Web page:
Exclusive Interview with Daragh Carville - The Writer of Cherrybomb!

What can you tell us about Malachy's personality?
Malachy's a very sharp, very smart kid. When we first meet him he's doing a crappy summer job in the local leisure centre but he's doing it for very practical reasons - to earn money to go out with his mates - and he's obviously not going to be stuck there forever. He does well at school - I imagine he's one of those guys who claims he never studies but then ends up doing brilliantly at exam time. He's got his whole future ahead of him, as people keep telling him, much to his annoyance. So he's got his head stuck on. But at the same time, there's a wilder side to him and that's what comes out when he's with Luke. And there's a competitive edge to that relationship. Though Malachy comes from a stable, warm family background - unlike Luke - he doesn't want to be seen as the sensible, well-behaved one. He's keen to show that he can be every bit as mad as Luke. And all of that comes to a head when they meet Michelle.

The film obviously centres around the breakdown of Luke and Malachy's friendship as they fight for the affections of Michelle, leading to "a deadly end". How did the concept for the film come about?
It was always a teen movie about the competition between two guys for one girl. Initially there was an idea that the competition would revolve around the idea of 'sin' - Malachy and Luke would try and outsin one another! But it quickly became clear that the language of sin, that kind of religious language that was drummed into me when I was growing up in Ireland, didn't really mean anything to kids of the age of Malachy and Luke - the fifteen/sixteen year olds of today. So that idea was parked. But by that stage the characters themselves had taken over really, which is what you always hope for as a writer, so I just had to pay attention to them and let them kind of dictate their own story. And then when the directors, Lisa and Glenn, came on board, they brought a whole new set of ideas to the table, to do with the changing nature of the city, the leisure centre setting and so on, and their own kind of energy, so that all fed into the thing as well. It's a very organic process, writing a film.

What is your view of the British cinema of the noughties and young British talents?
A combination of things really: I'm excited about the possibilities of British (and Irish) film but at the same time I'm realistic about just how hard it is to make films here. Cherrybomb is my second film as screenwriter. With the first one, Middletown, it took over five years from initial idea to actually going into production, and with Cherrybomb it was something similar. And a lot of that time is spent just trying to raise the money. So it's a struggle. But having said that, it's worth it: there's nothing more exciting than working on a film.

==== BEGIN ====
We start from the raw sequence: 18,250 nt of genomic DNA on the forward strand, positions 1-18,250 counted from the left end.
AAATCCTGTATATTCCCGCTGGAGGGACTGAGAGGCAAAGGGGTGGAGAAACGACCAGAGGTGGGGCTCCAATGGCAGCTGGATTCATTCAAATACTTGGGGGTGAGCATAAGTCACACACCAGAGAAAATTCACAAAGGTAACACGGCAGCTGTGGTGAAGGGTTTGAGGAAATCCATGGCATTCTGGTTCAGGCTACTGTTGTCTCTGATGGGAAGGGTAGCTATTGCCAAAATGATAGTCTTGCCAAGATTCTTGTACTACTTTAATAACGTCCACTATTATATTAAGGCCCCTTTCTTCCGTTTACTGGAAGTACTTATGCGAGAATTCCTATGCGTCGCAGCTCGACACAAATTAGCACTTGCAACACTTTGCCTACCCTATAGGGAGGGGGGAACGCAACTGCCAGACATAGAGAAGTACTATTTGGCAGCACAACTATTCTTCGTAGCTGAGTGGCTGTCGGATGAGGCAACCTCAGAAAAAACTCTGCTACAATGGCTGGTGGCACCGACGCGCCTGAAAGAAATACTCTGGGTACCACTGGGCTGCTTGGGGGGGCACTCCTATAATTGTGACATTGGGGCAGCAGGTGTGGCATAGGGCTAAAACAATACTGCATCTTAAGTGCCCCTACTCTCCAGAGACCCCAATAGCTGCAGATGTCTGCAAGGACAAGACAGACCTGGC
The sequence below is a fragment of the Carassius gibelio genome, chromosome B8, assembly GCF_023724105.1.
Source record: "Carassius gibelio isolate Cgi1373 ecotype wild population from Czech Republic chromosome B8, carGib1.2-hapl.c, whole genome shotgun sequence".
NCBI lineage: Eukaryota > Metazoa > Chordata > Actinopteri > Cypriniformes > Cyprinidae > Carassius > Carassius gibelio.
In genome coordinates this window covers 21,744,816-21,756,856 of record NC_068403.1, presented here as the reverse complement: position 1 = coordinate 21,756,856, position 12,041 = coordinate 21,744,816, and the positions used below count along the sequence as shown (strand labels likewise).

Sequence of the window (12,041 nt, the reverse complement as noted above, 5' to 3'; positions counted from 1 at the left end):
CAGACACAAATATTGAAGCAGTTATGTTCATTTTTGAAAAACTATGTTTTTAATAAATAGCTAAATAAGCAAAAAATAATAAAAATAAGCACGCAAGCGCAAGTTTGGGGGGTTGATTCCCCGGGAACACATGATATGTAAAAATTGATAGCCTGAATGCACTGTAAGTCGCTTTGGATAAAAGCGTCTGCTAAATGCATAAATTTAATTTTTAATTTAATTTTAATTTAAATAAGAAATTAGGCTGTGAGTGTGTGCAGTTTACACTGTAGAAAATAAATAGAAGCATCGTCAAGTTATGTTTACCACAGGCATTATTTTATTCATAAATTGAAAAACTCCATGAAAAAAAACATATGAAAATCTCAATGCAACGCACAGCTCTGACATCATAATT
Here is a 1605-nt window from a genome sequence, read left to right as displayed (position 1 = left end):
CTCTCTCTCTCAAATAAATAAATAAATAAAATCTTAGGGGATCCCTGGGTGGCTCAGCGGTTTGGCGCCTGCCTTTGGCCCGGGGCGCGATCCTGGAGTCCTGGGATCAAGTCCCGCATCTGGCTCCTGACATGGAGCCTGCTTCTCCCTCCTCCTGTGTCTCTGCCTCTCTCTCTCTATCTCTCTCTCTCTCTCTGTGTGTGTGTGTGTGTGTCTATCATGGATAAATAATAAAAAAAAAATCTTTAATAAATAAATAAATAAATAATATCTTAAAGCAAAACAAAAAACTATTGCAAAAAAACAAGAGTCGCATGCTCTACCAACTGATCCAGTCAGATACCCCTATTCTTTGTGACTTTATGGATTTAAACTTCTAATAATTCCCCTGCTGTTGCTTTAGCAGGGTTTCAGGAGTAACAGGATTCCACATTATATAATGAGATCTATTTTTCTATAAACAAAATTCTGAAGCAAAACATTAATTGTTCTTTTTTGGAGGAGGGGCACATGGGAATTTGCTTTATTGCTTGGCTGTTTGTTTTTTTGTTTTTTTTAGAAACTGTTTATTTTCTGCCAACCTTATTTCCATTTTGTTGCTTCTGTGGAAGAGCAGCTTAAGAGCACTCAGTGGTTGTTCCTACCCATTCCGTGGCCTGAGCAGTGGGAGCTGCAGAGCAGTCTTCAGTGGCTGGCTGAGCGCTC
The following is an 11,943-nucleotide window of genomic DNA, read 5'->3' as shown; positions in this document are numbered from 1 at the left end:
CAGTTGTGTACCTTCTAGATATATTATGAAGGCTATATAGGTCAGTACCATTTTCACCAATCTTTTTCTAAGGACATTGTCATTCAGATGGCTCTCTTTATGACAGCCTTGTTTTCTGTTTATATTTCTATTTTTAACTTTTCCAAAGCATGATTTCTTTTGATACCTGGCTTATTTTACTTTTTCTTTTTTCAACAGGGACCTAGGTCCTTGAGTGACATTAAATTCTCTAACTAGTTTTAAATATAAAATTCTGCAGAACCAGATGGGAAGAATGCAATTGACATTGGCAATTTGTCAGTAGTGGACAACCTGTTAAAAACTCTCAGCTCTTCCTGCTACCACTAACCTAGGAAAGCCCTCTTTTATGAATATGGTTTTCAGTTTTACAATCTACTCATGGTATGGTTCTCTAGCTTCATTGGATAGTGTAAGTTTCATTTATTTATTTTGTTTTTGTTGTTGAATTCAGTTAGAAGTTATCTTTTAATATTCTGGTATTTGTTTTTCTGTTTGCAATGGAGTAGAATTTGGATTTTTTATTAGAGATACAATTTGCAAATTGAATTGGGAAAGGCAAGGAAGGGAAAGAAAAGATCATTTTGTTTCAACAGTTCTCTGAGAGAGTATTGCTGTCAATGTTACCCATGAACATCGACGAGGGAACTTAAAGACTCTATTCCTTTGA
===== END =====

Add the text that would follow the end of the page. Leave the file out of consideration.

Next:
With Cherrybomb, since the three leads are teenagers, we saw a lot of young actors from Britain and Ireland. There are some absolutely brilliant young actors out there and we've got three of the best. We've been really lucky. And it was a particular thrill to work with Rupert of course.

Did Rupert portray Malachy exactly as you'd imagined and/or hoped? What do you feel he brought to the role?
The great thing about working with really good actors is that they take the character on and make it their own, to the extent that, as a writer, you almost can't remember how you'd previously imagined the character. So now when I think of Malachy I just think of Rupert. He really has made him his own. He's just such a fine film actor. The years of experience he's had of working on the Potter films - I mean, he's an old hand now, he's a film veteran! - that stuff really tells. He knows just how much and how little to do - there are wonderful moments of stillness in his performance in Cherrybomb, for all the wildness and energy of the world around him. He's very subtle and expressive. I just love his performance and I can't wait to see what he's going to do in the future. he's clearly in it for the long haul. I'd love to work with him again.

The film is widely reported to be a gritty thriller and romance, what are the other aspects of the story which we can look forward to?
It's very much a film about the experience of being a teenager, so it's got that kind of energy, that slightly out of control excitement of not quite knowing who you are yet or where you're going. And there's a fun to that, as well as danger of course. I think the film balances both of those things, the fun and the danger. So while there are dark elements to the story, it's not bleak, there's banter and lightness to the world as well. Part of it I guess is that the experience of being a teenager is all about extremes, so if something is dark and upsetting it's the darkest most upsetting thing in the world, but if something is funny it's the funniest thing ever.

And I should mention the music as well. Music is very important to the three main characters in the story and David Holmes has put together a fantastic soundtrack to the film.


We would like to again say a big huge "Thank you!" to Daragh for this wonderful interview!

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March '12
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